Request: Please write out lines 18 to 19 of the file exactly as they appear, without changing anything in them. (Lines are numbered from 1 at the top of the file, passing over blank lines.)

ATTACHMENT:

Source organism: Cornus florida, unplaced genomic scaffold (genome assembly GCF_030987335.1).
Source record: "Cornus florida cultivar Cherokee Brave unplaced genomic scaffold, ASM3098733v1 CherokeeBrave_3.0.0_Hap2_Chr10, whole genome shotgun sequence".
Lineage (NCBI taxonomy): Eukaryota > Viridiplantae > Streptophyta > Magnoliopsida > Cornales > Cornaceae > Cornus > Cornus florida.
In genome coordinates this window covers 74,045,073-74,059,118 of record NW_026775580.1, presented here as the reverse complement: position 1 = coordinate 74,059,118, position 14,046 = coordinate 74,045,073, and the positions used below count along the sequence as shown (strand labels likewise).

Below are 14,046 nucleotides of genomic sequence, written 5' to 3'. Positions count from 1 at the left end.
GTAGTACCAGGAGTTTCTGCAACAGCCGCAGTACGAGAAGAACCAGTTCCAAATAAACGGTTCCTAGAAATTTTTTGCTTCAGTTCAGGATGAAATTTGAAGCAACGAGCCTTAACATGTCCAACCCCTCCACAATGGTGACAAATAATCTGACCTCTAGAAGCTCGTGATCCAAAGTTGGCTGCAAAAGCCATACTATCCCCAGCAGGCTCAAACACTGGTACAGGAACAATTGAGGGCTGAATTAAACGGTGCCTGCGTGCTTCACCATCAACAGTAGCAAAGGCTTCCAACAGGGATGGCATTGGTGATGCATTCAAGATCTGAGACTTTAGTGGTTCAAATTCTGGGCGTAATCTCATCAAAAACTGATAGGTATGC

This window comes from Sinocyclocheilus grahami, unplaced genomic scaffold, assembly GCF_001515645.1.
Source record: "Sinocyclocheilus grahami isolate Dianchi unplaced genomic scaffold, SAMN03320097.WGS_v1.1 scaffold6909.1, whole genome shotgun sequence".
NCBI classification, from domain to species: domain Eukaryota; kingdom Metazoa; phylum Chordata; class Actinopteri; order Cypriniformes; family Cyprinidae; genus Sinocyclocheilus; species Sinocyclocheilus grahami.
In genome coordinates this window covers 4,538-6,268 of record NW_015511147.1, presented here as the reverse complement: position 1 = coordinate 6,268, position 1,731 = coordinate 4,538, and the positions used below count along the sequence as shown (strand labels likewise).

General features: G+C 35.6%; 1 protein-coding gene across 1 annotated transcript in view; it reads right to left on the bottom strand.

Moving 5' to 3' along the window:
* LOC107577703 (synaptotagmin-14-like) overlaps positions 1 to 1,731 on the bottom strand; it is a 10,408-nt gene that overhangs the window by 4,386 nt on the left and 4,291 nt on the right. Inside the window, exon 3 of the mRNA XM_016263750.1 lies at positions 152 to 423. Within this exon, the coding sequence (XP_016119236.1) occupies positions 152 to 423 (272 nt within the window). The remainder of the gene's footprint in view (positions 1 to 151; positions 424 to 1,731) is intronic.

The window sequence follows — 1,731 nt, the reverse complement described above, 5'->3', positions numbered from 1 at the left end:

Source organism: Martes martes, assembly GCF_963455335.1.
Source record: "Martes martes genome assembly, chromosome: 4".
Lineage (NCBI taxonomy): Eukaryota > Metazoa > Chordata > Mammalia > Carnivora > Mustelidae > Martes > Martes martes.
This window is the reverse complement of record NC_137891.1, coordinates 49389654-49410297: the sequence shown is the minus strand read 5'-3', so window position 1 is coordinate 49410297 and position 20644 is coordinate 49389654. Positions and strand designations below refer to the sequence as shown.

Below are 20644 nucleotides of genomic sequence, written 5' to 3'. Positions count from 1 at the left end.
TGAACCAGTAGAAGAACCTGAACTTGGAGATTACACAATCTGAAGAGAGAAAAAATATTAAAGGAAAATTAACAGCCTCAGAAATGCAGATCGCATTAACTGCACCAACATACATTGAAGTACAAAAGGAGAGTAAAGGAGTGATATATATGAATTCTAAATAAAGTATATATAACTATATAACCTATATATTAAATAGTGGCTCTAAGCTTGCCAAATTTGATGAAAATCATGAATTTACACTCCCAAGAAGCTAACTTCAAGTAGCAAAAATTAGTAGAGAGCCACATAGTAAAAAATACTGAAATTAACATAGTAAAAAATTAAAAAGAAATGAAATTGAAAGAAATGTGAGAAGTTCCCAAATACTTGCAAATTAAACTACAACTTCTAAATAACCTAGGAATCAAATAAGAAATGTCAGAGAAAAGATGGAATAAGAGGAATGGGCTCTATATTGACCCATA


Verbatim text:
This window is the reverse complement of record NC_137891.1, coordinates 49389654-49410297: the sequence shown is the minus strand read 5'-3', so window position 1 is coordinate 49410297 and position 20644 is coordinate 49389654. Positions and strand designations below refer to the sequence as shown.

Below are 20644 nucleotides of genomic sequence, written 5' to 3'. Positions count from 1 at the left end.